General manager of The Boathouse, in Shrewsbury, Demi Lesser said: "We will be shutting at 10pm and will be looking to start serving food earlier. We may consider serving brunch among our options. We can get people coming in at 9pm for a table, so we'll be looking at doing things differently to compensate for closing earlier."
Licensee of the Pheasant Inn, in Admaston, Sue Fletcher said: "The big issue for us would be the compulsory table service which would means having on an extra member of staff for a longer period. We would need one person on the bar and one person taking the drinks to the tables. We use a table app for orders, but the drinks still have to get from the bar to the customer. That will impact on the loss of revenue caused by the earlier closing time."
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Partners Matt Lorenz and Marie Ryley have long wanted to open a cocktail bar in Newport, Matt's hometown, and after years of work they are now close to opening Novella Craft & Cocktails in the town's old disused Barclays bank.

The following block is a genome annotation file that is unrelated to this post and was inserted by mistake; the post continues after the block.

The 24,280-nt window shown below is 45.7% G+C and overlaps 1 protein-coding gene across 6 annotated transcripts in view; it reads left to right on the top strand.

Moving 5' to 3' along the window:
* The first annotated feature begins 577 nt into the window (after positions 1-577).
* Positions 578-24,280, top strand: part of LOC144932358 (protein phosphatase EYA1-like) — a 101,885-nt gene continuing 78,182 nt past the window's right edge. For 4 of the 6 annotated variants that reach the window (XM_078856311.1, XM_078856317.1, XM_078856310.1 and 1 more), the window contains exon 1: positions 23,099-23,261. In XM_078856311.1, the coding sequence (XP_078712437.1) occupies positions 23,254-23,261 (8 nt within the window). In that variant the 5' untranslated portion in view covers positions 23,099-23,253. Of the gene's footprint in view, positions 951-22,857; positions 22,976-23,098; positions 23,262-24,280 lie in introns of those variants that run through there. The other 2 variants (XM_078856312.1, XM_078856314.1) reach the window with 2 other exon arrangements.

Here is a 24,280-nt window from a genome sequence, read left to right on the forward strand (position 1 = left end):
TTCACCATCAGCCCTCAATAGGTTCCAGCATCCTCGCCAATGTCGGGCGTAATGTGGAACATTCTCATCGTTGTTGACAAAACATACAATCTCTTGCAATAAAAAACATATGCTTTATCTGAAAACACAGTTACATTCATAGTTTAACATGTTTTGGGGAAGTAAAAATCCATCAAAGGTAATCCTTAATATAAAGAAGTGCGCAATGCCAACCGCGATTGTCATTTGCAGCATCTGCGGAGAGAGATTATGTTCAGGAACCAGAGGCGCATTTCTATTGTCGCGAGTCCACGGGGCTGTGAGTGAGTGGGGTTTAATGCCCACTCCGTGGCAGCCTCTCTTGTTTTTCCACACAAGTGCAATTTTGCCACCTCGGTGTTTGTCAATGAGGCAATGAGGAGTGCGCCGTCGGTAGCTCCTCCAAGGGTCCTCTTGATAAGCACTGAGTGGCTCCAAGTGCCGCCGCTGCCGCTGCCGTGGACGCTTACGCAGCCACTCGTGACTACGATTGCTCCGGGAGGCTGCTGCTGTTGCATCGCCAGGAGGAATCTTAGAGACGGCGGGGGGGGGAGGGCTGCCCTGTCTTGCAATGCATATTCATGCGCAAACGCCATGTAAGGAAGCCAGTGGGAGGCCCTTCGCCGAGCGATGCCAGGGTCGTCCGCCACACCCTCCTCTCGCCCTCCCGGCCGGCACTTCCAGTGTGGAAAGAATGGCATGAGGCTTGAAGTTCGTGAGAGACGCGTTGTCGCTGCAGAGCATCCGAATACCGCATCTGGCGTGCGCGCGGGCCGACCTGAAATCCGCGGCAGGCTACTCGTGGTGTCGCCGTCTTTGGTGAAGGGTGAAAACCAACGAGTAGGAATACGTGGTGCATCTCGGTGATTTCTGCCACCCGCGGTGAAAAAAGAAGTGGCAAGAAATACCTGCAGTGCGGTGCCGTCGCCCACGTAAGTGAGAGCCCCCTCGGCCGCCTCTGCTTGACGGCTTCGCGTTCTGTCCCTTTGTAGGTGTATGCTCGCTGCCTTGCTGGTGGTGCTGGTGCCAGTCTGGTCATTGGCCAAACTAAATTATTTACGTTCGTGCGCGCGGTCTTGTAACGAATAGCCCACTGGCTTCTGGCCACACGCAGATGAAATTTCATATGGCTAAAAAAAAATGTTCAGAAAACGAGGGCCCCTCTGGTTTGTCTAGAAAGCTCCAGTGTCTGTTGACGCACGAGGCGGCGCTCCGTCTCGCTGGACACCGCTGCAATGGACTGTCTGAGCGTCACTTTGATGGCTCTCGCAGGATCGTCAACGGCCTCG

Matt, 25, said he could not see the logic in the new restrictions, condensing time for customers to drink into a smaller period and potentially leading to busier pubs.
"Personally I think it's a bit counterproductive making it so that the same people that are still wanting to go out will only have to condense into a smaller period of opening times, pushing more people into the bar at a time.
"It's not exactly going to help small businesses who are already struggling to navigate through all this at the minute."
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Nevertheless his excitement at realising their dream has not been dulled.
"I've been researching and planning this venture for years. We've been saving over the past few years, mostly in the past year in preparation for opening later on this year.
"[The pandemic] threw a lot of uncertainty our way in starting a brand new business. When lockdown hit we did start to panic a little about how we'd manage to pull this off. We've also just had our first child so looking after a newborn at the same time has not exactly helped with the sleepless nights.
"We'd like to think people will be ready to go out and try a new business. We'll be taking every measure we can to ensure that guests can enjoy a drink safely."
Adam Caton, landlord of the White Hart in Shifnal, said the new curfew will be hard on a lot of businesses, but they just have to adapt as best they can.
"I have the opportunity, being the owner of the White Hart, to have a bit more freedom in my decisions and tailor it to my customers," he said. "Its about restoring confidence and gaining people's confidence again.
"I do feel these restrictions earmark the whole industry, instead of meeting individual pubs' needs."